Tag Archive: Southeast Asia Community

Kingdom: Animalia
Class: Actinopterygii
Order: Cypriniformes
Family: Cyprinidae (carps, true minnows, and their relatives (as the barbs and barbels).
Subfamily: Barbinae (Barbs)

Genus/species: Pethia padamya

GENERAL CHARACTERISTICS: This species exhibits sexual dimorphism. The male has a beige to light brown background with a bright red stripe running the length of the body. The dorsal, anal, and pelvic fins of the male are yellowish-green in color with contrasting black spots.

The female is light beige with a silvery sheen on the scales. The fins are a light yellowish-green; however, only the dorsal fin contains the contrasting black spots, which are fainter than those of the male. Both sexes have a black and prominent spot in the dorsal area, as well as a smaller spot in the caudal area. Average length is 4.5cm or about 2 inches.


DISTRIBUTION/HABITAT: Central Myanmar in one pond (Toe Gyi village) and one river.

DIET IN THE WILD: Not well-studied, omnivores. Cyprinids are stomachless fish with toothless jaws. Even so, food can be effectively chewed by the pharyngeal teeth the gill rakers of the specialized last gill bow.

CONSERVATION: IUCN; Data Deficient (DD) Has a restricted range in wild. It is known only from two locations in central Myanmar, but more research is needed to find the exact distribution, population and threats, and it appears to be widely available in the aquarium trade.

REMARKS: Named “Odessa barb” because it was said to have first appeared in pet enthusiast’s circles in Odessa, Ukraine in the early 1970s.

Location: Southeast Asia Community (Borneo).


fishbase  www.fishbase.org/summary/Puntius-padamya.html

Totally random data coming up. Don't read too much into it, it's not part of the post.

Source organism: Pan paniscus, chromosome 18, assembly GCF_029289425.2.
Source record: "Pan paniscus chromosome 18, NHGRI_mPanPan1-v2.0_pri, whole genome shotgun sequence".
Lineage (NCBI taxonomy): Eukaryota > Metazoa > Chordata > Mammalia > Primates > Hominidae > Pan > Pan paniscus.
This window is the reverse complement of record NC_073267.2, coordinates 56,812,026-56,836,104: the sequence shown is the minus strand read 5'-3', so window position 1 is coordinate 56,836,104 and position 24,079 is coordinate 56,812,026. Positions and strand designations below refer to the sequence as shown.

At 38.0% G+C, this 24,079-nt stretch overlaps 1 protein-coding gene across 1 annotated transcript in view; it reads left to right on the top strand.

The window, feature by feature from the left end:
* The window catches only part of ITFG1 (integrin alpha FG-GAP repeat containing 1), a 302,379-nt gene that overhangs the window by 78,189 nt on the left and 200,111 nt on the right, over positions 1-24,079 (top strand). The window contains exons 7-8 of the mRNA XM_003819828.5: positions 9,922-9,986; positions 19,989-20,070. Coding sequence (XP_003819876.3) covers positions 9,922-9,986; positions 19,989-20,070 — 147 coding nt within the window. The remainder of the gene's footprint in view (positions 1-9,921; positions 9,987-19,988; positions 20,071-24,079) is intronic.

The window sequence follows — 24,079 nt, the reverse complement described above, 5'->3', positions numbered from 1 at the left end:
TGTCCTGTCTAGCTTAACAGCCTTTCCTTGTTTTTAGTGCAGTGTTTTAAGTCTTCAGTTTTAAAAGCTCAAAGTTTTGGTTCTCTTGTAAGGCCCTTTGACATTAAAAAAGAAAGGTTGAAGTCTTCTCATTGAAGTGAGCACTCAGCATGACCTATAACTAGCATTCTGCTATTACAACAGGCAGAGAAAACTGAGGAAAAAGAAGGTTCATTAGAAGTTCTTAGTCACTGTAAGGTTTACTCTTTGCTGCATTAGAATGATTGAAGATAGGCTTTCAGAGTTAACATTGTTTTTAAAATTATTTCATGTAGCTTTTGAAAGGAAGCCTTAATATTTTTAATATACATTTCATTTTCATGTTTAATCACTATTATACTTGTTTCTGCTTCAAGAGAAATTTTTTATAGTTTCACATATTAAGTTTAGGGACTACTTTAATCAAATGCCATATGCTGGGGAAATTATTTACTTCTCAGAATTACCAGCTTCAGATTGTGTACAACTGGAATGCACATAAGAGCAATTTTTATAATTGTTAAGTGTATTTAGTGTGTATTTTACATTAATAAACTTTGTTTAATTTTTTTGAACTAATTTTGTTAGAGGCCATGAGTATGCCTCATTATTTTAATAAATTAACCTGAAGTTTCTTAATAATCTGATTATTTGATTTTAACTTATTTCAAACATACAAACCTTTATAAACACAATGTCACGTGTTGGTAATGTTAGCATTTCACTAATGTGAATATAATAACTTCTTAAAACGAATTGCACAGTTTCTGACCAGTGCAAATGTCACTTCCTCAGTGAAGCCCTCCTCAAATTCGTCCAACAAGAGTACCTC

Encyclopedia of Life  eol.org/pages/4627441/details

Ron’s WordPress shortlink  http://wp.me/p1DZ4b-1r0

Ron’s flickr  https://www.flickr.com/photos/cas_docents/5518559419/in/set-72157627795872023/

Kingdom: Animalia
Phylum: Chordata
Class: Actinopterygii (ray-finned fishes)
Order: Perciformes (Perch-likes)
Suborder: Anabantoidei, (accessory breathing organ known as the labyrinth organ).
Family: Osphronemidae (Gouramies)

Genus/Species: Macropodus opercularis

Paradisefish IMG_7999

GENERAL CHARACTERISTICS: Common length : 5.5 cm (2 inches). Can reach 10 cm (4 inches). Conspicuous dark brown opercular spot with whitish posterior margin (margin red in life); body with 7-11 bold, dark bars on a light background. Caudal fin forked, both lobes elongate with filamentous extension in each lobe

DISTRIBUTION/HABITAT: Native to East Asia from Korea to Northern Viet Nam. Introduced elsewhere. Air breather preferring, slow-moving or still habitats, ranging from irrigation ditches, rice paddies, streams and stagnant ponds to marshes and the backwaters of major rivers.

DIET IN THE WILD: Omnivore consuming planktonic invertebrates and smaller fish. 

REPRODUCTION: The males build bubble nests . After courtship, the male wraps himself around the female in a nuptial embrace during which he fertilizes eggs released by the female. He then gathers up the eggs in his mouth and blows them into the nest. . The male then tends the eggs until they hatch about 36 hours later.

CONSERVATION: IUCN Red List; Least concern.  M. opercularis has a large distribution area and there are no known widespread threats to this species.

REMARKS: Used as predators of mosquito larvae and to control Dengue Fever.

These fish are thought to be one of the first fish introduced to Europe as an ornamental fish, in the mid 1800s.

Males must be kept separate from each other in tanks to prevent fighting,

Rainforest Borneo BO09


fishbase  http://www.fishbase.org/summary/Macropodus-opercularis.html

Encyclopedia of Life   http://eol.org/pages/203995/details

Ron’s flickr http://www.flickr.com/photos/cas_docents/sets/72157627795872023/

Ron’s WordPress shortlink http://wp.me/p1DZ4b-17z

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